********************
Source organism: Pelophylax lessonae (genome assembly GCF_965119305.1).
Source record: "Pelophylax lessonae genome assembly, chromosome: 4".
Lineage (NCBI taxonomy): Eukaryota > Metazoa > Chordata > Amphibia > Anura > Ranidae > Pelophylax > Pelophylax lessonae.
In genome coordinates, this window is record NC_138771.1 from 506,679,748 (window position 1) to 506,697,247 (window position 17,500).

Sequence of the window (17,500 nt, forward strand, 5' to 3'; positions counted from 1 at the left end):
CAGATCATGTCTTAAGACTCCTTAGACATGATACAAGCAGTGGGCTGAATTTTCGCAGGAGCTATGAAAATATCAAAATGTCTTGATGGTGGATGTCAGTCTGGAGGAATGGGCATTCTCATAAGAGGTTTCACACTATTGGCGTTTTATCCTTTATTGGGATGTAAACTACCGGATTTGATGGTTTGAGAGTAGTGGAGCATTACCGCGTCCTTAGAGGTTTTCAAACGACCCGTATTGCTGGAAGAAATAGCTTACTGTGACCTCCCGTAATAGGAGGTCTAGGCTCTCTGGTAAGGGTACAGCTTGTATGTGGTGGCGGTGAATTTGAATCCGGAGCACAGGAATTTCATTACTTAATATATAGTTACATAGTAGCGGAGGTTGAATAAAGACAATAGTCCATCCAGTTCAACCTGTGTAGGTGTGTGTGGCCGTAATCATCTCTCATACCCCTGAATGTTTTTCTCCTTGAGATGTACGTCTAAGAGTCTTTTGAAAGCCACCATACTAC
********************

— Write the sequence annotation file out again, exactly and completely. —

Source organism: Pelophylax lessonae (genome assembly GCF_965119305.1).
Source record: "Pelophylax lessonae genome assembly, chromosome: 4".
Lineage (NCBI taxonomy): Eukaryota > Metazoa > Chordata > Amphibia > Anura > Ranidae > Pelophylax > Pelophylax lessonae.
In genome coordinates, this window is record NC_138771.1 from 506,679,748 (window position 1) to 506,697,247 (window position 17,500).

Sequence of the window (17,500 nt, forward strand, 5' to 3'; positions counted from 1 at the left end):
CAGATCATGTCTTAAGACTCCTTAGACATGATACAAGCAGTGGGCTGAATTTTCGCAGGAGCTATGAAAATATCAAAATGTCTTGATGGTGGATGTCAGTCTGGAGGAATGGGCATTCTCATAAGAGGTTTCACACTATTGGCGTTTTATCCTTTATTGGGATGTAAACTACCGGATTTGATGGTTTGAGAGTAGTGGAGCATTACCGCGTCCTTAGAGGTTTTCAAACGACCCGTATTGCTGGAAGAAATAGCTTACTGTGACCTCCCGTAATAGGAGGTCTAGGCTCTCTGGTAAGGGTACAGCTTGTATGTGGTGGCGGTGAATTTGAATCCGGAGCACAGGAATTTCATTACTTAATATATAGTTACATAGTAGCGGAGGTTGAATAAAGACAATAGTCCATCCAGTTCAACCTGTGTAGGTGTGTGTGGCCGTAATCATCTCTCATACCCCTGAATGTTTTTCTCCTTGAGATGTACGTCTAAGAGTCTTTTGAAAGCCACCATACTAC